An immigration-status-checking program has been debated in the Washington statehouse. The program, known as E-Verify, provides a way for employers to quickly discover whether job applicants are in the country legally, and it’s already used in eleven cities and counties in Washington state. But lawmakers plan to take on vote on whether to ban E-Verify within their state.
Farmers and immigrant-rights groups are in favor of banning E-Verify; they say the software makes it harder for employers and employees to find each other and do business. Nationwide, however, the program has been popular. Several states, including Utah, Mississippi, and Georgia, even require its use. Supporters of the software contend that it makes background and immigration status checks free, easy, and fast. Employers using the older method of reporting an employee’s SSN to the Social Security Administration could take up to six months to get an answer on the prospective employee’s immigration status.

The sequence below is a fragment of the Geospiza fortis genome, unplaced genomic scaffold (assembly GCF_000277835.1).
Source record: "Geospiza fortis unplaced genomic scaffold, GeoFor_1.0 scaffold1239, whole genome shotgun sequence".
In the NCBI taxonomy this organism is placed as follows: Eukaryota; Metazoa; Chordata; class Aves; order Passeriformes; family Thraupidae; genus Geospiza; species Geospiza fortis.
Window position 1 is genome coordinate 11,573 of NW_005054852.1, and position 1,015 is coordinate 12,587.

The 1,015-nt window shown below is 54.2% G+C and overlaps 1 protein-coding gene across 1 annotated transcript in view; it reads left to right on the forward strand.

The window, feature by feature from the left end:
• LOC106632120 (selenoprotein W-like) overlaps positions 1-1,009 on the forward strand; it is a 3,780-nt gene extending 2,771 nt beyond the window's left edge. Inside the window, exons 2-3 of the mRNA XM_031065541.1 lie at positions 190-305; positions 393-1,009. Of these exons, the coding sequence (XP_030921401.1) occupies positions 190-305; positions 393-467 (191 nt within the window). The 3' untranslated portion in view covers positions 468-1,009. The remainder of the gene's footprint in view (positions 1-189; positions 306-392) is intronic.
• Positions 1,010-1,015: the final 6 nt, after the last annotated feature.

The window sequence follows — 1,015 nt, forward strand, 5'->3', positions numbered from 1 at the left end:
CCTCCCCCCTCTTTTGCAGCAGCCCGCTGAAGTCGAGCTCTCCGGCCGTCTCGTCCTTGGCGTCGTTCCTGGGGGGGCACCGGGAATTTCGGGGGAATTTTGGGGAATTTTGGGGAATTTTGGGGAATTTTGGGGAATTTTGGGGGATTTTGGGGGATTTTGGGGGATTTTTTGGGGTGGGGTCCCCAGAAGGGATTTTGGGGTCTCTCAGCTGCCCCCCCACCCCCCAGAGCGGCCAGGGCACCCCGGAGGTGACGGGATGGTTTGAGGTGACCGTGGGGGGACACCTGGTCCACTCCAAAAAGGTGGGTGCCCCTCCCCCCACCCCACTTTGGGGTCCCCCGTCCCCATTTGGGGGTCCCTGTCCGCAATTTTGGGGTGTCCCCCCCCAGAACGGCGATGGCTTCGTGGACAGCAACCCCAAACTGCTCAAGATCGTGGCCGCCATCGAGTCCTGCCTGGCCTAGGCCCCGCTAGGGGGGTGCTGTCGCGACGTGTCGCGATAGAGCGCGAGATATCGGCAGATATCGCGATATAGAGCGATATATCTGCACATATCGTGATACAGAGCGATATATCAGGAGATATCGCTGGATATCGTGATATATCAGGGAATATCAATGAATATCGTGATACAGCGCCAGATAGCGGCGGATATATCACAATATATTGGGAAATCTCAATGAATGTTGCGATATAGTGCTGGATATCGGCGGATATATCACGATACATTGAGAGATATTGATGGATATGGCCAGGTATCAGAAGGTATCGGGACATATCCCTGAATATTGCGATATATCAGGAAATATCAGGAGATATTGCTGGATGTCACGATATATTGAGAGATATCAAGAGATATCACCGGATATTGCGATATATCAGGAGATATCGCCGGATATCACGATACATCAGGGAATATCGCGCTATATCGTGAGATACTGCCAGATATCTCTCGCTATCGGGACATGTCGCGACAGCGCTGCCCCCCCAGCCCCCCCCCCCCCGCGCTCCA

The Washington bill would be what is known as a “pre-emption”—a law that forbids the state itself and all local governments within the state from using E-Verify or mandating its use by private companies. Pre-emptions are a popular tool used by governments at all levels to assert their control over specific sectors of industry and society.
see also Seattle Times
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